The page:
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July 02, 2015, 05:06:19 AM
 #13

well i guess this was expected of them. and i would be very surprised if other countries especially US banks don't monitor their customer's accounts for bitcoin related purchases.
with all the criminal activities that were associated with bitcoin, they have to do that.

damn with all this monitoring going on you feel like there nothing you can do with out them knowing anything, no sense of peace in either the internet, economy or life, bitcoin for then most be really scary to have set such a low number of 1k euro.
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July 02, 2015, 05:54:22 AM
 #14

I spoke to a Bank manager friend of mine about this a few months ago, and he acknowledged that any amount bigger than €1,000 that are being deposited into a bank, are being flagged. It standard practice for fiat cash too. {They then target the user with phone calls to invest it, into other products provided by the banks}

Some of this information is also given to the Tax authorities {Well acctually they are linked automatically}  Sad

I would not be too worried about this... It looks to be linked to standard AML/KYC practices.  Sad

 

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July 02, 2015, 06:38:11 AM
 #15

Agree with above poster, this has been standard practise for fiat in most countries and banks.

Just one of the ways used by the tax authorities to collect data on people and by doing so to build profiles which are then matched to the submitted tax returns. These profiles help them to flag discrepancies which are then investigated. An example will be where a person for example declares a gross income of say $10,000 for the year yet the data available shows he has received deposits amounting to over $100,000.....
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July 02, 2015, 10:00:09 AM
 #16

The post has been taken down... Is this news true or just based on rumors? If it's true, that's just a shame...
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July 02, 2015, 10:05:51 AM
 #17

You are wrong. Bitcoin-linked accounts refers to those bank accounts which are being held by Bitcoin-exchanges and other crypto-based ventures. Even if you convert your BTC to LTC, and then sell these Litecoins to €€€€ (using Bitstamp or BTC-e), the banks will still report the cash deposit to the authorities, as it came from an account which is being held by a Bitcoin exchange.
Exactly. It states "connected to bitcoin", without any definition of that. Litecoin is connected to Bitcoin, and usually trades in similar exchanges.
Anyone thinking that their altcoin will save them from this is just deluded.

The post has been taking down... Is this news true or just based on rumors? If it's true, that's just a shame...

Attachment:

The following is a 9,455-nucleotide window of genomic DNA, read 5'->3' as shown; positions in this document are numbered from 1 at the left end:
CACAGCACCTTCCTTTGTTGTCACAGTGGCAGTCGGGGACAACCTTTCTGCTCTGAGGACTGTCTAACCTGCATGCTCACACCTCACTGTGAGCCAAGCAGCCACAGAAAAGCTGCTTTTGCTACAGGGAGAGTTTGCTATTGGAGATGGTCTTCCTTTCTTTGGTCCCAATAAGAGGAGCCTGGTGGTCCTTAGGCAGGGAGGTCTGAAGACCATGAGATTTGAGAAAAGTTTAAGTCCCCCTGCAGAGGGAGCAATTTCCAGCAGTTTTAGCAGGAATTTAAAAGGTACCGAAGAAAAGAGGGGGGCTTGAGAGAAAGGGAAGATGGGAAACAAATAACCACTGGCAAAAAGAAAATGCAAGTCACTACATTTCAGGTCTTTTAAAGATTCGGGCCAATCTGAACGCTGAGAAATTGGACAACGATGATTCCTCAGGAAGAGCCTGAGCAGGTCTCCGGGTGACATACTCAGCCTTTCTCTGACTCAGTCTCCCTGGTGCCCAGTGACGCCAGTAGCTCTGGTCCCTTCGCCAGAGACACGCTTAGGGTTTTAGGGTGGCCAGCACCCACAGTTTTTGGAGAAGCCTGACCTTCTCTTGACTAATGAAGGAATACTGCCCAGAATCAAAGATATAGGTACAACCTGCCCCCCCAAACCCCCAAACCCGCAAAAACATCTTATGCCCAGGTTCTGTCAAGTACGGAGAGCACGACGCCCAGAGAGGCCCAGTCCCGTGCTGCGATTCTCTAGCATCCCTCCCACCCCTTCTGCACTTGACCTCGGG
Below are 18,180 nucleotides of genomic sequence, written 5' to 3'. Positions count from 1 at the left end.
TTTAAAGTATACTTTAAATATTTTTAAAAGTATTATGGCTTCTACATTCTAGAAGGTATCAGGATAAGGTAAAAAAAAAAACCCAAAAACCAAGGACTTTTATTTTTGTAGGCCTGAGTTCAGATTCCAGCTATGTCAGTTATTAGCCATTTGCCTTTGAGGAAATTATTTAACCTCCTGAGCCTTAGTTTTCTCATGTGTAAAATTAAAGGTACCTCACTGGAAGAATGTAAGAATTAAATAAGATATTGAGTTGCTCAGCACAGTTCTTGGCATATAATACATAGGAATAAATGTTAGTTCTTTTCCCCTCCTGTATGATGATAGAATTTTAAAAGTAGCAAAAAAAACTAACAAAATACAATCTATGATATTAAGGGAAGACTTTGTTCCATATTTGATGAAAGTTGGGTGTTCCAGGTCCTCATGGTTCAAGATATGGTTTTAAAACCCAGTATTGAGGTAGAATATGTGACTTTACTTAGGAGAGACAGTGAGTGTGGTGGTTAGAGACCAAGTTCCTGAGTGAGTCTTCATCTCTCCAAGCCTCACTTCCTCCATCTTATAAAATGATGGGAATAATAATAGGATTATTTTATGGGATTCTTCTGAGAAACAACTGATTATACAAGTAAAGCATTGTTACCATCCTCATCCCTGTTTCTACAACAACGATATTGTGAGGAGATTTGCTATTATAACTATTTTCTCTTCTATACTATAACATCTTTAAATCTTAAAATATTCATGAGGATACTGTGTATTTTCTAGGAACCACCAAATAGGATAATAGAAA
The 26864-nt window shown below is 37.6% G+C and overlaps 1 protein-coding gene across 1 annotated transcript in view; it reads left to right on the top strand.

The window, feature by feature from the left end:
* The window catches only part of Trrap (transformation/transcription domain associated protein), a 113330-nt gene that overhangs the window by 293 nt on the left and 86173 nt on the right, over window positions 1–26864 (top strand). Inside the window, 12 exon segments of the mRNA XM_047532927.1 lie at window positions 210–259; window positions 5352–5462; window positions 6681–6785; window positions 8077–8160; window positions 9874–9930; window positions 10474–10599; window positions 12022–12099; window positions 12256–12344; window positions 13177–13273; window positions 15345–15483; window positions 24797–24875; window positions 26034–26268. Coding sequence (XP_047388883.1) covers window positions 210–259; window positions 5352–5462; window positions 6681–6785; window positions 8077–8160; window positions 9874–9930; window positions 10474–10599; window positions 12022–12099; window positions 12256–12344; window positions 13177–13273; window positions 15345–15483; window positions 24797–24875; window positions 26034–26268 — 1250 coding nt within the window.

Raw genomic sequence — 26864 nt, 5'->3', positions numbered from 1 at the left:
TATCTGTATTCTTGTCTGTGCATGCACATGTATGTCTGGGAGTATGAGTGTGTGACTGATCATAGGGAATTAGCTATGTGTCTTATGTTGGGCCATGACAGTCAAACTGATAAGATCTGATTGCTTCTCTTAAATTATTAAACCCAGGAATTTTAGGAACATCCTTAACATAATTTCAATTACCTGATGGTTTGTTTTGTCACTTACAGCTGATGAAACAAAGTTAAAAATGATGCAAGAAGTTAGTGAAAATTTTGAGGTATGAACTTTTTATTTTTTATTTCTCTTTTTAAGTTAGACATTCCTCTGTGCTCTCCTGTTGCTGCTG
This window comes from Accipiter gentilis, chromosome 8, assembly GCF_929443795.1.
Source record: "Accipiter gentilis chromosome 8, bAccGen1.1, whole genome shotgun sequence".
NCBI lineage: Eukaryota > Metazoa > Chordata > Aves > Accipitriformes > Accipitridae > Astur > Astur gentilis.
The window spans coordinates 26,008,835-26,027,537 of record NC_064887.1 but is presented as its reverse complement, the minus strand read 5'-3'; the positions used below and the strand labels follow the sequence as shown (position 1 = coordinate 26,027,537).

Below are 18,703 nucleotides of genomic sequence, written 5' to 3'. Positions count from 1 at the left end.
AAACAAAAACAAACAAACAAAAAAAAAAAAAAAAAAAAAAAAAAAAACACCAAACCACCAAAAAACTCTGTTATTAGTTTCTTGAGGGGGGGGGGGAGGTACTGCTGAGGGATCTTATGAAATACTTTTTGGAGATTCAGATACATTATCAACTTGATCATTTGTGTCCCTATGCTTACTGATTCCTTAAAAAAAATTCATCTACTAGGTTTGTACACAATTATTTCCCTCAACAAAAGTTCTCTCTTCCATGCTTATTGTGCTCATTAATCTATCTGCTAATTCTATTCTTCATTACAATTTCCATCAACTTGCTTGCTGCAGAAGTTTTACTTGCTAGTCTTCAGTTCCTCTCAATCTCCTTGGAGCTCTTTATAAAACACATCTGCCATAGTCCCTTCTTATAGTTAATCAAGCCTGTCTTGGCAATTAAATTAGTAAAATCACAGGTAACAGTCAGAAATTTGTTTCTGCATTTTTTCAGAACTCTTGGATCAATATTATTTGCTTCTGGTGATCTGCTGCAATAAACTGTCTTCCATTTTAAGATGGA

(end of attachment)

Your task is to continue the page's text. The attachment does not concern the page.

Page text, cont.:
The post looks like it is still down. I'm not sure how credible "An anonymous Dutch bank employee" is. Without an official statement from related parties this might be completely false.
However, I do see this being quite possible. Luckily for anyone who wants to avoid this, there are always cash transactions. Use localbitcoins and sell when you want to.

What else interests me is that it states sending or receiving more than €1,000. Does this include one time transactions that are bigger than €1,000 or the total sum?
In the first case one could easily cheat them by sending smaller amounts.


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July 02, 2015, 10:10:07 AM
 #18

Simple way around this - Just sell BTC for cash on localbitcoins in face to face meets. Set up a faux business like a car wash or taxi driver & launder your cash through that. Obviously declare whatever little amount you want to Grin. They'll never know you have anything to do with BTC.

There are always ways around every rule, as long as you're not selling hundreds of thousands of dollars worth of BTC a year & trying to launder it all you should be ok.

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July 02, 2015, 10:22:18 AM
 #19

You are wrong. Bitcoin-linked accounts refers to those bank accounts which are being held by Bitcoin-exchanges and other crypto-based ventures. Even if you convert your BTC to LTC, and then sell these Litecoins to €€€€ (using Bitstamp or BTC-e), the banks will still report the cash deposit to the authorities, as it came from an account which is being held by a Bitcoin exchange.
Exactly. It states "connected to bitcoin", without any definition of that. Litecoin is connected to Bitcoin, and usually trades in similar exchanges.
Anyone thinking that their altcoin will save them from this is just deluded.

The post has been taking down... Is this news true or just based on rumors? If it's true, that's just a shame...
The post looks like it is still down. I'm not sure how credible "An anonymous Dutch bank employee" is. Without an official statement from related parties this might be completely false.
However, I do see this being quite possible. Luckily for anyone who wants to avoid this, there are always cash transactions. Use localbitcoins and sell when you want to.

What else interests me is that it states sending or receiving more than €1,000. Does this include one time transactions that are bigger than €1,000 or the total sum?
In the first case one could easily cheat them by sending smaller amounts.

The news report is true. If the news itself is true or not, I don't know... meanwhile I've found the post where the news originated from. As you can see it's marked as speculation. so let's just take it with a grain of salt.
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July 02, 2015, 10:31:57 AM
 #20

If they use that information in a bad way for their customers, the customers will simply start buying bitcoins more locally, which will in the end benefit bitcoin
because they won't be able to enforce any more rules to that kind of market, but on the other hand, it will also lower the amount of people investing in it.

Are there any measures that are enforced upon users that have bitcoin linked accounts?
I fall into the category also, but did not receive nor observe anything out or ordinary on my account,
and when i called my bank,they stated that they are not monitoring bitcoin related accounts. They do however have the anti money laundering points that they are reporting tho.

cheers